Berkshire Hathaway, owned and operated by billionaire investor Warren Buffett, is partnering with TransAlta Corp. to create new gas-fired power plants.
The company TransAlta, based out of Calgary, and Berkshire, announced this past Friday that they have come to an agreement with Iowa-based MidAmerican Energy Holdings Corp., a subsidiary of Berkshire Hathaway.
“It’s a unique opportunity for TransAlta to be much more aggressive about the size and number of plants that we could develop. We like MidAmerican’s disciplined approach to development and, more importantly, we share a common view on returns,” said Dawn Farrell, TransAlta CEO, during a conference call when the chief executive officer was discussing the company’s third-quarter results.
Farrell mentions that Canada, where her company operates, is in need of over $200 billion worth of new power generation equipment over the next 20 years. This growth is driven by a growing need for energy development in the western part of Canada.
“If you look at Canada, there’s a huge potential for expansion of (liquefied natural gas), which potentially will need power. There’s a lot of opportunities here in Alberta in the oilsands as the oilsands guys build up their plans over the next 10 to 15 years. There’s opportunities in Saskatchewan,” said Farrell.
“And many of those projects are fairly big projects with fairly big price tags, so I think as we look at Canada and its expansion over the next 10 years and the kind of generation that’s required, that offers some pretty big opportunities.”
MidAmerican and TransAlta have a business relationship that goes back over a decade, which includes investing in geothermal generation in the state of California, plus quite a few gas generating assets in the United States. As of the deal made this Friday, it’s the first foray for MidAmerican into the Canadian energy market.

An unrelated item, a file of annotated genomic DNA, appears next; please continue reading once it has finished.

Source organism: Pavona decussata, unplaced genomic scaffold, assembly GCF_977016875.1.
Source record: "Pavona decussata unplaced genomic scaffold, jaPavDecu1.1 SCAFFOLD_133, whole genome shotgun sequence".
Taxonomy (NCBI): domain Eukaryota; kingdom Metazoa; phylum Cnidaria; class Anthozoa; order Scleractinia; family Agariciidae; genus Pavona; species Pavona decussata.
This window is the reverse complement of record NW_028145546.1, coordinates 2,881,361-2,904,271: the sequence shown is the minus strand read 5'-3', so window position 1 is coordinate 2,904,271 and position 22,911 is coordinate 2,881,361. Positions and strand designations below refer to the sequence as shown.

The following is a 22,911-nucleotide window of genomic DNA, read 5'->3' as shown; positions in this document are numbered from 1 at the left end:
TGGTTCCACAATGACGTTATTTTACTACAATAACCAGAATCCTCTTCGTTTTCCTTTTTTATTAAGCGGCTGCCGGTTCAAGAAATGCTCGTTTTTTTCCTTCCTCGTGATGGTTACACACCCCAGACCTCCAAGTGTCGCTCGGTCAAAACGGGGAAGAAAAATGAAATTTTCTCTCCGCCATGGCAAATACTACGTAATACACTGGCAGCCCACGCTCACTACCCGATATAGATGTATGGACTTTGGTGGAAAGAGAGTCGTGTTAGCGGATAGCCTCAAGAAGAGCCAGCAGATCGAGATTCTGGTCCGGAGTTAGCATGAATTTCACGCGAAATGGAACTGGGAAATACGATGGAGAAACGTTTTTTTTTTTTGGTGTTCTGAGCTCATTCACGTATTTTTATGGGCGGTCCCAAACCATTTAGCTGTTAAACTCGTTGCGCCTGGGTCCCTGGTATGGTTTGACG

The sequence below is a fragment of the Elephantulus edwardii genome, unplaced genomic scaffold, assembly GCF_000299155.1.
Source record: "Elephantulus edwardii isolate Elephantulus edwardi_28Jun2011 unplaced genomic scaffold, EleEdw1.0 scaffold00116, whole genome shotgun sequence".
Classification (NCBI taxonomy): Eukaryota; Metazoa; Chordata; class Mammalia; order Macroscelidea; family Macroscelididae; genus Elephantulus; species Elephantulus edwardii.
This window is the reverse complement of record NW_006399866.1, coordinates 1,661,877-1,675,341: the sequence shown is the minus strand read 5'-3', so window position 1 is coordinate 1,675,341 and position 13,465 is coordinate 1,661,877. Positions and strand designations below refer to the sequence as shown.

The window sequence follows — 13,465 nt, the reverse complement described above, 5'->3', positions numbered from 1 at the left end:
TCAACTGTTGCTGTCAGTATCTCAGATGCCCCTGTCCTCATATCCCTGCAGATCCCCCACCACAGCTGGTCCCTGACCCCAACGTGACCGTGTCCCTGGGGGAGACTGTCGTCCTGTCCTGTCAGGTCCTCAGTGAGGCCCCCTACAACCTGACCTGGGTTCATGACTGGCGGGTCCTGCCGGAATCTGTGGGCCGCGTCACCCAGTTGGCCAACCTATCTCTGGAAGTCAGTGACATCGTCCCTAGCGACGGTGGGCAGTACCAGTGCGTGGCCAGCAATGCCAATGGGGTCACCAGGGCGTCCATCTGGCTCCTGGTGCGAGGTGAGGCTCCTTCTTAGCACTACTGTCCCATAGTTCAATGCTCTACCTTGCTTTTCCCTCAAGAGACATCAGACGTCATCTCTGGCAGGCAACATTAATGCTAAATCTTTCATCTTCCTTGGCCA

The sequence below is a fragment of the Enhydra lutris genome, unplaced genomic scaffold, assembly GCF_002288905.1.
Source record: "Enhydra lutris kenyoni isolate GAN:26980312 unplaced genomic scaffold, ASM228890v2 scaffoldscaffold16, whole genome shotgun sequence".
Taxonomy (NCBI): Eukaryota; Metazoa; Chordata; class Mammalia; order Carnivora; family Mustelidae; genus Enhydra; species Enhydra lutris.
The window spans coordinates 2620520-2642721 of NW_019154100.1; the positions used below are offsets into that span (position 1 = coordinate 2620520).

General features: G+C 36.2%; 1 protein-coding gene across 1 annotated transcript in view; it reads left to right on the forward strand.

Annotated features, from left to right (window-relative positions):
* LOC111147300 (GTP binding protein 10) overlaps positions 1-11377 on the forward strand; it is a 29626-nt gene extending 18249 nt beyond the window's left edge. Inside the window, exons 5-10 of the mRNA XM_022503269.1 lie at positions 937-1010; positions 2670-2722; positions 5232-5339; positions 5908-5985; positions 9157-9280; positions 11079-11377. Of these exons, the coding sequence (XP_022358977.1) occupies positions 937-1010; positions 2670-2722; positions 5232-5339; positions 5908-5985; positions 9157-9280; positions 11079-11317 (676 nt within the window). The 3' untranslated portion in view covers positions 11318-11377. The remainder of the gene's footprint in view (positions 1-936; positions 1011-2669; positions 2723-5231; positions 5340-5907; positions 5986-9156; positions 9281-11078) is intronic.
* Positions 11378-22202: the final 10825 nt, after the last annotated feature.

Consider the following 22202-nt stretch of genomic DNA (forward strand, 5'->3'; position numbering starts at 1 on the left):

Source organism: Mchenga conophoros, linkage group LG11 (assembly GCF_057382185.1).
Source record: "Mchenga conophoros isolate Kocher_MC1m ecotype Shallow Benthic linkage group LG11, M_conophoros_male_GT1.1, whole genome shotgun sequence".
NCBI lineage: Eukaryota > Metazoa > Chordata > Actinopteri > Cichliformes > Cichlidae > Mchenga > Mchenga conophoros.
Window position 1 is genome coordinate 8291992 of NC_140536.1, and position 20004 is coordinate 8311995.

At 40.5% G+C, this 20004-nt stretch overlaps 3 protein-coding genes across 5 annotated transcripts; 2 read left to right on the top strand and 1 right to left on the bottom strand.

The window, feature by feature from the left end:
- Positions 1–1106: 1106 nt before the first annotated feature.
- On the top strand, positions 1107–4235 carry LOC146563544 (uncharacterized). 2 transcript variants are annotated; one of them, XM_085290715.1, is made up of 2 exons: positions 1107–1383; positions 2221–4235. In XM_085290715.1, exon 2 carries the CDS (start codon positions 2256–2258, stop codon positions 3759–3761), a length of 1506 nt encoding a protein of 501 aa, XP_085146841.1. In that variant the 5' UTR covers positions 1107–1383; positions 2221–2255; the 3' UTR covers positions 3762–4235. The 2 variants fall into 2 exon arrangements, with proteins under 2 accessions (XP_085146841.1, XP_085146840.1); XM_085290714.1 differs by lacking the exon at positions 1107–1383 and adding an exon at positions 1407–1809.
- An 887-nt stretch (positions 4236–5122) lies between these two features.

“At MidAmerican, we have been seeking an entry point to the Canadian electricity generation market, where we see strong potential for growth,” said Greg Abel, the CEO of MidAmerican, in a press release.
The current deal between MidAmerican and TransAlta encompasses every new natural gas fueled generation opportunity considered by either partners in the country of Canada, and this includes TransAlta’s Sundance 7 project which has already been proposed (a project based in Alberta up to 800 MWs), that is planned currently to be completed between 2016 and 2017.
“This gives us the opportunity to be much more aggressive here in the short term about projects that we think are possible, and also be much more aggressive about larger projects,” said Farrell.
All construction and development, plus acquisitions of projects that are approved, are going to be funded on a 50-50 split basis. Construction management will be taken care of by TransAlta, as well as maintenance and operation of projects that move forward.
Dawn Farrell mentions that she’s not quite sure how large the partnership with MidAmerican might eventually become.
Since 2005, TransAlta has invested roughly $4 billion, and they used that money to build 1600 MW of new power capacity (coal and renewables included) according to the website of the company.
DesJardins analyst Jeremy Rosenfield mentions in a research note, “Notionally, we view MidAmerican’s support as a positive development that could accelerate some of (TransAlta’s) growth.”
TransAlta reported that the businesses’ third-quarter profit grew by 12% on stronger margins and lower maintenance costs for the majority of its operations. The company’s third-quarter earnings were $56 million, or $.24 per share. This is up from $50 million, or $.22 per share, just a year earlier. Revenue dropped about 15% to $538 million.
The company tells us that results were constrained by a loss that it took in its energy trading business, plus the power prices are lower in the Pacific Northwest and Alberta.
The lower prices of natural gas have brought down power prices to 10 year lows in several regions of Canada and the world. Now that US gas prices are on the rise, Farrell believes that the prices of power in the Pacific Northwest should also rise due to the gas prices. She also warned that the pricing in Alberta, Canada will continue to remain weak, with the return to service of TransAlta’s Sundance 1 and 2 cold fired units, now that the company was forced by regulators to rebuild those units.